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GUR bugles sang truce-for the nightcloud had lour'd,

And the sentinel stars set their watch in the sky;

And thousands had sunk on the ground


The weary to sleep, and the wounto die.

When reposing that night on my pallet of straw,

By the wolf-scaring fagot that guarded the slain.

At the dead of the night a sweet vision I saw,

And thrice ere the morning I dreamt it again.


Methought from the battle-field's dread

ful array,

Far, far, I had roam'd on a desolate track:

Twas Autumn,—and sunshine arose on the way

To the home of my fathers, that welcomed me back.

I flew to the pleasant fields traversed so oft

In life's morning march, when my bosom was young;

I heard my own mountain-goats bleating aloft,

And knew the sweet strain that the corn-reapers sung.

Then pledged we the wine-cup, and fondly I swore

From my home and my weeping friends, never to part:

My little ones kiss'd me a thousand times o'er,

And my wife sobb'd aloud in her fullness of heart.

Stay, stay with us,-rest, thou art weary and worn;

And fain was their war-broken soldier to stay:

But sorrow return'd with the dawning of morn,

And the voice in my dreaming ear melted away.


YE mariners of England!
That guard our native seas,
Whose flag has braved, a thousand


The battle and the breeze!

Your glorious standard launch again
To match another foe!

And sweep through the deep,
While the stormy tempests blow;
While the battle rages loud and long
And the stormy tempests blow.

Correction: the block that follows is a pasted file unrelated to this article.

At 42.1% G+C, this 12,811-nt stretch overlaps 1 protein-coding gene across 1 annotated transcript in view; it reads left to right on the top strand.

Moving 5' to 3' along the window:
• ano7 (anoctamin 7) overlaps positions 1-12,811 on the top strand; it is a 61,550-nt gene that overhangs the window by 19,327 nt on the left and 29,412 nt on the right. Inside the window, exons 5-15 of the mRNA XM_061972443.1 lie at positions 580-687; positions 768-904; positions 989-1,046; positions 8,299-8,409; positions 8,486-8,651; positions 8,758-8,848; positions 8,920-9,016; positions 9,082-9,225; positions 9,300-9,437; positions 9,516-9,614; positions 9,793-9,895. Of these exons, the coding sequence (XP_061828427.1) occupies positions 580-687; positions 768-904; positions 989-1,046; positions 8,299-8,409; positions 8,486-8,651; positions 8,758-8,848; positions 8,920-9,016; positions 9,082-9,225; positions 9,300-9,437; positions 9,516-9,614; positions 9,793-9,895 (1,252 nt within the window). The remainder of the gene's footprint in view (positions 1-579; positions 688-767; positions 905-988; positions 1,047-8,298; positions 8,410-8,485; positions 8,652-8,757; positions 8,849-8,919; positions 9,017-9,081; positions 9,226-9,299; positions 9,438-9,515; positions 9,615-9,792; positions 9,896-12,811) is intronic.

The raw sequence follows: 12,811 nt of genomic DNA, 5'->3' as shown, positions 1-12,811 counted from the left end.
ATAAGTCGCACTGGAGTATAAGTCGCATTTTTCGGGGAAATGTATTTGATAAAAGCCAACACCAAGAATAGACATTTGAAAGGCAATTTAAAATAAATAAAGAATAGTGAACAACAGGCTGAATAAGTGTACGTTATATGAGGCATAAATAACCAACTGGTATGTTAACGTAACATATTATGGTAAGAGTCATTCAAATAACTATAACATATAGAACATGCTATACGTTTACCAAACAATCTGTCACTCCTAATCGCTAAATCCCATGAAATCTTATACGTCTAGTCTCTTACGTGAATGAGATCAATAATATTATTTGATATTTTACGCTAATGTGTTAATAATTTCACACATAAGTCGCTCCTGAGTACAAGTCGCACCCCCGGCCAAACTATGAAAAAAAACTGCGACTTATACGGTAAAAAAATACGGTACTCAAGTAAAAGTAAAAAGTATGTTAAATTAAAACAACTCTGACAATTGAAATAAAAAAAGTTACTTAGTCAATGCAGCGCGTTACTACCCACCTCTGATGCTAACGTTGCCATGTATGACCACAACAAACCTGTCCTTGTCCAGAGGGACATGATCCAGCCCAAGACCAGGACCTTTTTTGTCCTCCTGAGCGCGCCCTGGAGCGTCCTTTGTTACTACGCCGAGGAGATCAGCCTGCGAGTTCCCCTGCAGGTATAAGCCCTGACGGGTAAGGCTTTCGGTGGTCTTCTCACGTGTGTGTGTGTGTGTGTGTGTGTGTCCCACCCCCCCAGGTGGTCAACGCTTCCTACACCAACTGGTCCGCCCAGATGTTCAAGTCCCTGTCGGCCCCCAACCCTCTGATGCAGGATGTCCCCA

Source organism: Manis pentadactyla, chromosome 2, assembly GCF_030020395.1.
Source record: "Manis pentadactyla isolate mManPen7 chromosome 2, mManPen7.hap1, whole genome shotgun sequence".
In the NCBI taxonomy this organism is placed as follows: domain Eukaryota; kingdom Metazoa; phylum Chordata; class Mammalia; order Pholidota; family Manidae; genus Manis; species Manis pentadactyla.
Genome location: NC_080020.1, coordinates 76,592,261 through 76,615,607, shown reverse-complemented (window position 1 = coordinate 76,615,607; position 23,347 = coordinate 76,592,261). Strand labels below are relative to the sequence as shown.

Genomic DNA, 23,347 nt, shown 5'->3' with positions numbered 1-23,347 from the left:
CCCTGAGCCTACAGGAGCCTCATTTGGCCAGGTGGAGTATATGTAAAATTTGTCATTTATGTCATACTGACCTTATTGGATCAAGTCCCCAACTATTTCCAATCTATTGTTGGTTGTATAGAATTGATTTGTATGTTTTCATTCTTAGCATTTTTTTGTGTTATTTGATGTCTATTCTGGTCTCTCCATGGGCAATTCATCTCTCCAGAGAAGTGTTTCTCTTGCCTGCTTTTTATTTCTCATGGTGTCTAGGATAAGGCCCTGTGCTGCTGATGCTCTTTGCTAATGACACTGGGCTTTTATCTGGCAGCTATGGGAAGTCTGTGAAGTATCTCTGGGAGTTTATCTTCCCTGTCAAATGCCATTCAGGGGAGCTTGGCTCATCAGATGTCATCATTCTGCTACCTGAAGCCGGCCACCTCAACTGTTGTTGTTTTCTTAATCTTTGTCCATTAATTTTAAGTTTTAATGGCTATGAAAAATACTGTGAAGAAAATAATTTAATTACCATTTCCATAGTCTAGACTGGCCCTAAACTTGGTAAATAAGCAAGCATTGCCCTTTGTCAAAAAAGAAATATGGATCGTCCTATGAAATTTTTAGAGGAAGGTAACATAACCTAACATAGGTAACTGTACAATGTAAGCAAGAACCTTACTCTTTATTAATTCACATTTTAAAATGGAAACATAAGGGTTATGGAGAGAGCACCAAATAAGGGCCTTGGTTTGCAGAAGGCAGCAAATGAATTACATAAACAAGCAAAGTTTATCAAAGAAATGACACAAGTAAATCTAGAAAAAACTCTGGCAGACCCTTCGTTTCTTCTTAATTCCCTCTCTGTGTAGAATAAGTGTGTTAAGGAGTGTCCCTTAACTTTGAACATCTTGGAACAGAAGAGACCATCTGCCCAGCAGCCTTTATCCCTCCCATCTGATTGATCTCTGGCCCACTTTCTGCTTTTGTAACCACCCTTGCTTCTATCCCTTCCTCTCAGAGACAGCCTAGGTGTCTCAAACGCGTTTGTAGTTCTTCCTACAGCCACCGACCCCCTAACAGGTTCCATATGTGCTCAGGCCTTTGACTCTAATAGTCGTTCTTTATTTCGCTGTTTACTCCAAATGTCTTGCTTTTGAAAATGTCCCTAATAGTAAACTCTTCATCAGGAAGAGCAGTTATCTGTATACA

The spirits of your fathers
Shall start from every wave !-
For the deck it was their field of


An Ocean was their grave!

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Where Blake and mighty Nelson fell
Your manly hearts shall glow,
As ye sweep through the deep,
While the stormy tempests blow;
While the battle rages loud and long,
And the stormy tempests blow.
Britannia needs no bulwark,
No towers along the steep;
Her march is o'er the mountain


Her home is on the deep.

With thunders from her native oak,
She quells the floods below,―
As they roar on the shore,
When the stormy tempests blow;
When the battle rages loud and long,
And the stormy tempests blow.

The meteor flag of England
Shall yet terrific burn,
Till danger's troubled night depart,
And the star of peace return.
Then, then, ye ocean-warriors!
Our song and feast shall flow
To the fame of your name,
When the storm has ceased to blow
When the fiery fight is heard no more,
And the storm has ceased to blow.

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FAREWELL, mother! tears are streaming
Down thy pale and tender cheek,
I in gems and roses gleaming,

Scarce this sad farewell may speak. Farewell, mother! now I leave thee,

(Hopes and fears my bosom swell,) One to trust who may deceive me; Farewell, mother! fare thee well.

Farewell, father! thou art smiling

Yet there's sadness on thy brow, Winning me from that beguiling

Tenderness to which I go. Farewell, father! thou didst bless me Ere my lips thy name could tell; He may wound! who can caress me, Father, guardian! fare thee well!

Farewell, sister! thou art twining

Round me in affection deep; Wishing joy, but ne'er divining

Why a blessed bride should weep. Farewell, brave and gentle brother!

Thou'rt more dear than words can tell Father! mother! sister! brother! All belov'd ones! fare ye well!

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